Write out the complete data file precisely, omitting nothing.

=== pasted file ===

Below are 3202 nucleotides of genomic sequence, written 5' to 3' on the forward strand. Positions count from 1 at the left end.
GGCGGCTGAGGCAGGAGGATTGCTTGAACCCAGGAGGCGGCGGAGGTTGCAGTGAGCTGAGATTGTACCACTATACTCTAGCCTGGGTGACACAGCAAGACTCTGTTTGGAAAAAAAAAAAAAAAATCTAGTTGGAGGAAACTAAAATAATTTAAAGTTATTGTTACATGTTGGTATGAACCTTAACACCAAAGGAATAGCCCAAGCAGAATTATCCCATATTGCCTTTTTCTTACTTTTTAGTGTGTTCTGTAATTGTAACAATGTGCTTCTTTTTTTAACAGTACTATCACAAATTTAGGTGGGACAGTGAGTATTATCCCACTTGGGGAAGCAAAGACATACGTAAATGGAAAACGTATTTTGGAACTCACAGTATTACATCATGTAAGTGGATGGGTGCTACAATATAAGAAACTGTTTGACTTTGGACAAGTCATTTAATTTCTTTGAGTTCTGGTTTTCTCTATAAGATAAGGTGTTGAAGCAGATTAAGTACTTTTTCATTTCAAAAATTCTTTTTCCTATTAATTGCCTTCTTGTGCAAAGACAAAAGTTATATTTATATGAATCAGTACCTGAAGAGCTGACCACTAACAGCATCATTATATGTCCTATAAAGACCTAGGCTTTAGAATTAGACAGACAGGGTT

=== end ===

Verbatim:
Below are 3202 nucleotides of genomic sequence, written 5' to 3' on the forward strand. Positions count from 1 at the left end.
GGCGGCTGAGGCAGGAGGATTGCTTGAACCCAGGAGGCGGCGGAGGTTGCAGTGAGCTGAGATTGTACCACTATACTCTAGCCTGGGTGACACAGCAAGACTCTGTTTGGAAAAAAAAAAAAAAAATCTAGTTGGAGGAAACTAAAATAATTTAAAGTTATTGTTACATGTTGGTATGAACCTTAACACCAAAGGAATAGCCCAAGCAGAATTATCCCATATTGCCTTTTTCTTACTTTTTAGTGTGTTCTGTAATTGTAACAATGTGCTTCTTTTTTTAACAGTACTATCACAAATTTAGGTGGGACAGTGAGTATTATCCCACTTGGGGAAGCAAAGACATACGTAAATGGAAAACGTATTTTGGAACTCACAGTATTACATCATGTAAGTGGATGGGTGCTACAATATAAGAAACTGTTTGACTTTGGACAAGTCATTTAATTTCTTTGAGTTCTGGTTTTCTCTATAAGATAAGGTGTTGAAGCAGATTAAGTACTTTTTCATTTCAAAAATTCTTTTTCCTATTAATTGCCTTCTTGTGCAAAGACAAAAGTTATATTTATATGAATCAGTACCTGAAGAGCTGACCACTAACAGCATCATTATATGTCCTATAAAGACCTAGGCTTTAGAATTAGACAGACAGGGTT